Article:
a simple past tense and past participle of 2 .
shut in; confined.
any of various instruments for writing or drawing with ink or a similar substance.
a detachable metal penpoint, filled by dipping or with a quill; nib.
such a penpoint with its penholder.
the pen as the instrument of writing or authorship:
The pen is mightier than the sword.
a person’s style or quality of writing:
He writes with a witty, incisive pen.
I leave this story to abler pens.
the profession of writing:
a master of the pen.
Computers. (def 3).
something resembling or suggesting a feather or quill.
Zoology. an internal, corneous or chitinous, feather-shaped structure in certain cephalopods, as the squid.
verb (used with object), penned, penning.
to write with or as with a pen; put down in writing:
to pen an essay.
to draw with or as with a pen:
to pen a sketch.
a small enclosure for domestic animals.
animals so enclosed:
We have a pen of twenty sheep.
an enclosure used for confinement or safekeeping:
We have built several pens to hold our harvest of corn.
a dock having a protective concrete structure overhead, used to service and repair submarines.
verb (used with object), penned or pent, penning.
to confine in or as in a pen.
a combining form occurring in loanwords from Greek, meaning “five” (Pentateuch); on this model, used in the formation of compound words (pentavalent).
a past tense and past participle of pen2
an implement for writing or drawing using ink, formerly consisting of a sharpened and split quill, and now of a metal nib attached to a holder See also ballpoint, fountain pen
the writing end of such an implement; nib
style of writing
the long horny internal shell of a squid
verb pens, penning, penned
(transitive) to write or compose
an enclosure in which domestic animals are kept: sheep pen
any place of confinement
a dock for servicing submarines, esp one having a bombproof roof
verb pens, penning, penned, pent
(transitive) to enclose or keep in a pen
(US & Canadian, informal) short for penitentiary (sense 1)
a female swan
International Association of Poets, Playwrights, Editors, Essayists, and Novelists
five: pentagon, pentameter, pentaprism
“kept in, confined,” 1540s, variant of penned, past participle of pen (v.2). Pent-up (also pent up) is from 1580s.
“writing implement,” late 13c., from Old French pene “quill pen; feather” (12c.) and directly from Latin penna “a feather, plume,” in plural “a wing,” in Late Latin, “a pen for writing,” from Old Latin petna, pesna, from PIE *pet-na-, suffixed form of root *pet- “to rush; to fly” (see petition (n.)).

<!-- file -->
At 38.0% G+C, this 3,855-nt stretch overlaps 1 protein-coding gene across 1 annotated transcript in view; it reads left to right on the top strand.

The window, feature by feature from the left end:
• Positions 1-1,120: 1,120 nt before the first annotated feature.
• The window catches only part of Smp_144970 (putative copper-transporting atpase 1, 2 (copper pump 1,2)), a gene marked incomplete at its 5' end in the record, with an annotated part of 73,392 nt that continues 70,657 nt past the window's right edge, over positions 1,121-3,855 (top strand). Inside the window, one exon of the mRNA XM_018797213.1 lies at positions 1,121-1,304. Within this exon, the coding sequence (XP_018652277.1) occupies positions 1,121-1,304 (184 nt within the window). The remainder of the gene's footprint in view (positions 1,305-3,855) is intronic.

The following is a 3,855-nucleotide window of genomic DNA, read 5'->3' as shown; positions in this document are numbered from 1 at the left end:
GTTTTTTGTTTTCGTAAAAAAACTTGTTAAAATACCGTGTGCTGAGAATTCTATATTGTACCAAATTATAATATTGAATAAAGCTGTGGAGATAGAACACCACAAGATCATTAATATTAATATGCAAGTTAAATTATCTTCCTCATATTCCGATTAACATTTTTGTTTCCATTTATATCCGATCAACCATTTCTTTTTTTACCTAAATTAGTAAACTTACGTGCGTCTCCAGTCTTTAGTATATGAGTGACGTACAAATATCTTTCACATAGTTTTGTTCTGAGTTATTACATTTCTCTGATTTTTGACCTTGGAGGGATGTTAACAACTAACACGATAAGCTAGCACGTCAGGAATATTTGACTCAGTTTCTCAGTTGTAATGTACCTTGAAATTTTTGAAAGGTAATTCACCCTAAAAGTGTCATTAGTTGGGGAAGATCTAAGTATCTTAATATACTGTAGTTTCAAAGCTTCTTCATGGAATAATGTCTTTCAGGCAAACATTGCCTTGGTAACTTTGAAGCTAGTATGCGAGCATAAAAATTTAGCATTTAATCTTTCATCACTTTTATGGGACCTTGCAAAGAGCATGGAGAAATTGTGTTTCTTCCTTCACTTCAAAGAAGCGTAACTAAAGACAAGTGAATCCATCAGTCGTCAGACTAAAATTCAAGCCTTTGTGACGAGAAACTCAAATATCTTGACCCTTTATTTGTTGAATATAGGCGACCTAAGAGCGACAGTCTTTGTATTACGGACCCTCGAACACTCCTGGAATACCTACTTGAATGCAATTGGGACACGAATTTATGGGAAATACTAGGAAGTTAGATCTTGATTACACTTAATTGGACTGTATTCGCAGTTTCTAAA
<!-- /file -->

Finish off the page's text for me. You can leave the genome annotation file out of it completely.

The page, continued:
Latin penna and pinna “a feather, plume;” in plural “a wing;” also “a pinnacle; battlement” (see pin (n.)) are treated as identical in Watkins, etc., but regarded as separate (but confused) Latin words by Tucker and others, who derive pinna from PIE *spei- “sharp point” (cf. spike (n.1)) and see the “feather/wing” sense as secondary.
In later French, this word means only “long feather of a bird,” while the equivalent of English plume is used for “writing implement,” the senses of the two words thus are reversed from the situation in English. Pen-and-ink (adj.) is attested from 1670s. Pen name is recorded from mid-19c.
“enclosure for animals,” Old English penn, penne, “enclosure, pen, fold,” of uncertain origin, perhaps related to Old English pinn “pin, peg” (see pin (n.)) on notion of a bolted gate or else “structure made of pointed stakes.”
slang, “prison,” 1884, shortening of penitentiary; earlier use (1845) probably is a figurative extension of pen (n.2).
late 15c., from pen (n.). Related: Penned; penning.
“to enclose in a pen,” c.1200, from Old English *pennian, from the source of pen (n.2). Related: Penned; penning.
word-forming element meaning “five, containing five,” from Greek penta- (before a vowel pent-), comb. form of pente “five,” related to Aeolian pempte (see five), with -a- by analogy of hepta-, ennea-, deka-.
penta- or pent-
A prison of any sort, esp a penitentiary (1845+)
bullpen, hen-pen, pigpen, poison-pen letter, push a pen
International Association of Poets, Editors, Essayists, and Novelists
Peru-nuevo sol (currency)
see: slip of the lip (pen)
1. a combining form occurring in loanwords from Greek, meaning “five” (Pentateuch); on this model, used in the formation of compound words (pentavalent). combining form 1. five: pentagon, pentameter, pentaprism word-forming element meaning “five, containing five,” from Greek penta- (before a vowel pent-), comb. form of pente “five,” related to Aeolian pempte (see five), with […]
[pen-tuh-klawr-oh-nahy-troh-ben-zeen, -ben-zeen, -klohr-] /ˌpɛn təˌklɔr oʊˌnaɪ troʊˈbɛn zin, -bɛnˈzin, -ˌkloʊr-/ noun, Chemistry. 1. a crystalline compound, C 6 Cl 5 NO 2 , used as an herbicide and insecticide. Abbreviation: PCNB.
[pen-tuh-klawr-uh-fee-nawl, -nol, -klohr-] /ˌpɛn təˌklɔr əˈfi nɔl, -nɒl, -ˌkloʊr-/ noun, Chemistry. 1. a white, crystalline, water-insoluble powder, C 6 Cl 5 OH, used chiefly in fungicides, disinfectants, and wood preservatives. /ˌpɛntəˌklɔːrəˈfiːnɒl/ noun 1. a white crystalline water-insoluble compound used as a fungicide, herbicide, and preservative for wood. Formula: C6Cl5OH
[pen-tuh-kuh l] /ˈpɛn tə kəl/ noun 1. . 2. a similar figure, as a hexagram. /ˈpɛntəkəl/ noun 1. another name for pentagram n. 1590s, from Medieval Latin pentaculum “pentagram,” a hybrid coined from Greek pente “five” (see five) + Latin -culum, diminutive (or instrumental) suffix. OED notes other similar words: Italian had pentacolo “anything with […]